WHEN I was little you were either in the Blue Peter gang or you weren’t.
And by being in ‘the gang’ I mean you were a fully paid up member of the sticky-backed plastic appreciation society. You knew what an Advent crown was, yearned perhaps for a Blue Peter badge and admired the sunken garden.
Crucially you did not watch Magpie. For Magpie was on The Other Side.
It was unscripted, slightly improv and light years away from the ordered BBC world of John Noakes, milk bottle top appeals and Shep the dog.
Some have argued that this children’s TV split exemplified a class divide. That Blue Peter’s audience was made up only of kids who had parents who owned their own homes and who had shelves of classic children’s literature in their bedrooms.
Blue Peter welcomed all kids from all backgrounds and still does.
It might have represented aspiration, though. My mum worked in a factory, my dad in Plessey’s. They wanted me to know there was more, to have more, than they ever did.
And BP, with its presenters off on summer expeditions and arts and crafts makes and guests who could talk about Egyptian mummies did just that.
The programme is 60 years old this week and it’s easy to look back on it all through rose-tinted spectacles.
Yet I would argue that production standards on children’s shows have declined.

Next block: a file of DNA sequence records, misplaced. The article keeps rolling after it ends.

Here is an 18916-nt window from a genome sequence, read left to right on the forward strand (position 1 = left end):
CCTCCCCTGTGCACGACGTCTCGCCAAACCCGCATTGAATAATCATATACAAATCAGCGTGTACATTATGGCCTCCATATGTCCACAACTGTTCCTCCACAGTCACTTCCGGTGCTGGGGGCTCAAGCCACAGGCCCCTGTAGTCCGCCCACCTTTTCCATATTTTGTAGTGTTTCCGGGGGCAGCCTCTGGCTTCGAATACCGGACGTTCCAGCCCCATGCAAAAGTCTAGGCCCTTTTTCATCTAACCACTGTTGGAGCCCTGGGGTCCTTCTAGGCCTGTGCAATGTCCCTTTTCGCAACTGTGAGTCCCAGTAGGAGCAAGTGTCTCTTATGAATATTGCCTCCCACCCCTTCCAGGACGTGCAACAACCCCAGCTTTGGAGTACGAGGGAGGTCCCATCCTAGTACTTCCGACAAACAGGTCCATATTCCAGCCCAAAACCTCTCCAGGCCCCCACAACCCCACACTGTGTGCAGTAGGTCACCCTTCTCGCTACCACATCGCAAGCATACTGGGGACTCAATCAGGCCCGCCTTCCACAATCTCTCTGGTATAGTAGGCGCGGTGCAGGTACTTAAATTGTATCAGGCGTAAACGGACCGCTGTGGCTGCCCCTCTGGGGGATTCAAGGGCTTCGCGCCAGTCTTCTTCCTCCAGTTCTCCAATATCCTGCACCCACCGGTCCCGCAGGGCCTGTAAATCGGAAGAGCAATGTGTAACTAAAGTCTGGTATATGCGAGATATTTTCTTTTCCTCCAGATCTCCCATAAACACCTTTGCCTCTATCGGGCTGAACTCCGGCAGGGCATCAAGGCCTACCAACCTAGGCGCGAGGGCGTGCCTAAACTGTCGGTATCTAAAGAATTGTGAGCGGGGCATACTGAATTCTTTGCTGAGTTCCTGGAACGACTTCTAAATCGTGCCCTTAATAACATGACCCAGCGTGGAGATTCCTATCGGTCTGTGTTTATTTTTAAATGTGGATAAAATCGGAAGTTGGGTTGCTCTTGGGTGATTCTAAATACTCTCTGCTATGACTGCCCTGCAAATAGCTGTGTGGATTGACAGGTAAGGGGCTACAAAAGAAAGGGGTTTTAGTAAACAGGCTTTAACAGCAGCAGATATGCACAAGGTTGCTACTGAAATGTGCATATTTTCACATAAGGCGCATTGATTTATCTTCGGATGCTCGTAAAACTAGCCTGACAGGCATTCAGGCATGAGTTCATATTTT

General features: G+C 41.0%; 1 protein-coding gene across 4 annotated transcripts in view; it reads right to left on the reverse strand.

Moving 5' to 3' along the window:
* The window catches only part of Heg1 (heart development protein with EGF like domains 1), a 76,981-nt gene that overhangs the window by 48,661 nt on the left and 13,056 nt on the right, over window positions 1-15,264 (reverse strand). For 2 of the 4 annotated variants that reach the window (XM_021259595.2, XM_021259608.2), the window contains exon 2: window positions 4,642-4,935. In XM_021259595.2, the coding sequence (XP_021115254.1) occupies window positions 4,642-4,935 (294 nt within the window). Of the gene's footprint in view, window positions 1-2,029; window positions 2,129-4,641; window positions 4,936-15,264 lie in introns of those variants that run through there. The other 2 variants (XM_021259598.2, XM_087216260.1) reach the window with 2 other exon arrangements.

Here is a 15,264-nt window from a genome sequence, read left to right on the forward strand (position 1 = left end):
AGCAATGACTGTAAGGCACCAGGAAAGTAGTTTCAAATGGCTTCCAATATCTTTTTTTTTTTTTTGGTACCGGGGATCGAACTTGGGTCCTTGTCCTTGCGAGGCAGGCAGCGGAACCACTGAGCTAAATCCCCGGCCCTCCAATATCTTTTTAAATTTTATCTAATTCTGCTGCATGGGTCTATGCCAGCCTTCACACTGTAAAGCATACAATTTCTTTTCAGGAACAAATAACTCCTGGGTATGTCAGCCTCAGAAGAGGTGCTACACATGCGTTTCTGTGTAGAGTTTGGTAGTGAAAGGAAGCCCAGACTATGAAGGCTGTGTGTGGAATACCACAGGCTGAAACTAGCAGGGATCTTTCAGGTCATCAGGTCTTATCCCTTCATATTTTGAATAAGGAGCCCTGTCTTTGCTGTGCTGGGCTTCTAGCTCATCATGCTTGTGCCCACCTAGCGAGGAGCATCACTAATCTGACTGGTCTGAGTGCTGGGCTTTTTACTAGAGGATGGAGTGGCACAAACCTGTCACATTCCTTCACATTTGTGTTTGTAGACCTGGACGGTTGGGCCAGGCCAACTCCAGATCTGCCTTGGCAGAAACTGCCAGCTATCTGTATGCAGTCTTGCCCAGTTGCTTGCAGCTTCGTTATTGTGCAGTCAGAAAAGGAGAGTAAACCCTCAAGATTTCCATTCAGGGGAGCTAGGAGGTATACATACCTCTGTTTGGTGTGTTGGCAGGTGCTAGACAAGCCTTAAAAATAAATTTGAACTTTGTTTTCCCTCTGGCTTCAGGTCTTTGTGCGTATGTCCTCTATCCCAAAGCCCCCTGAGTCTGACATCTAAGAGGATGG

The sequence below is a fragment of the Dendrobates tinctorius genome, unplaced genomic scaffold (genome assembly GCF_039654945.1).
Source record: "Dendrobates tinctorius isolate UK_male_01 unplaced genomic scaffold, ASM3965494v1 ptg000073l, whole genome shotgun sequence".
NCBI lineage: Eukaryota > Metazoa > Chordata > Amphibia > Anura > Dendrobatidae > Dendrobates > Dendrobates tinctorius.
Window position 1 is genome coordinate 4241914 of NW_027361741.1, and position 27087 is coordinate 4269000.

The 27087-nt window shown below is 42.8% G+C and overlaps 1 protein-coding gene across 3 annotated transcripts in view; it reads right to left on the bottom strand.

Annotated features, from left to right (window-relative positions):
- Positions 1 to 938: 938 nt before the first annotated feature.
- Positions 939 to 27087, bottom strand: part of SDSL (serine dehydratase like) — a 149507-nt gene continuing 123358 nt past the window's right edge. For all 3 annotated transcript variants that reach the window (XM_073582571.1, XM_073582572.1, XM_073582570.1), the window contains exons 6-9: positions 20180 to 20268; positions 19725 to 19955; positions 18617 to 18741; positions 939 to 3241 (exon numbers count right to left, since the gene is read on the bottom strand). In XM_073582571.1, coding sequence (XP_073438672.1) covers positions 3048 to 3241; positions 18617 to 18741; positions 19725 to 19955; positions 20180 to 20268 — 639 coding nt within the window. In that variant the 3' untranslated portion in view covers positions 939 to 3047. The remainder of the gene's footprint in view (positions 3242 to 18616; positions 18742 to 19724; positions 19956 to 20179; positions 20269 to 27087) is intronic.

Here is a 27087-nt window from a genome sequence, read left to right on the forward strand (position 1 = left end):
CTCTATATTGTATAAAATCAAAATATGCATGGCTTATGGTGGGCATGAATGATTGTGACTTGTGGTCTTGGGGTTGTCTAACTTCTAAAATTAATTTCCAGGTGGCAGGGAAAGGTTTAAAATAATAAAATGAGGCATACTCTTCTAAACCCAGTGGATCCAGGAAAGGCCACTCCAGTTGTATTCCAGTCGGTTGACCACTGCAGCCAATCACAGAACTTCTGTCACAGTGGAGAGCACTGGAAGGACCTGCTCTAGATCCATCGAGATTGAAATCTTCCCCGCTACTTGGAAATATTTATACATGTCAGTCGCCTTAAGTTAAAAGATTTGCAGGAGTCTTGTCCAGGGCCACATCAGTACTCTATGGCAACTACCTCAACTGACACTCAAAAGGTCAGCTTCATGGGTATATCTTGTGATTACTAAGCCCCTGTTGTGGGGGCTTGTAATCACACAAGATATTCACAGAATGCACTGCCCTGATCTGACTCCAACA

From what I can see there are a lot of imports or repeats – perhaps inevitably as budgets are slashed – but surely kids deserve high quality shows here in 2018 just as they did in 1978?
We need to find the next Blue Peter. Government ministers are throwing cash at the project but it isn’t just about cash.
It’s about innovation and imagination.
And accepting that in the right hands even the wackiest of ideas – like a Tracy Island made empty toilet rolls, squeezy bottles and a dab of paint – can create telly magic.
MY husband has invested in a new doorbell which he proudly screwed into place one day when I was in work.
I came home, rang the smart new bell-push – and was treated to the chimes of Hakuna Matata from Disney’s Lion King. The next night he’d changed it – to Under the Sea from The Little Mermaid.
I think it’s hilarious. The kids are mortified.
And for that alone it’s worth the odd looks from the postman.
First published in Liverpool Echo, 20 October 2018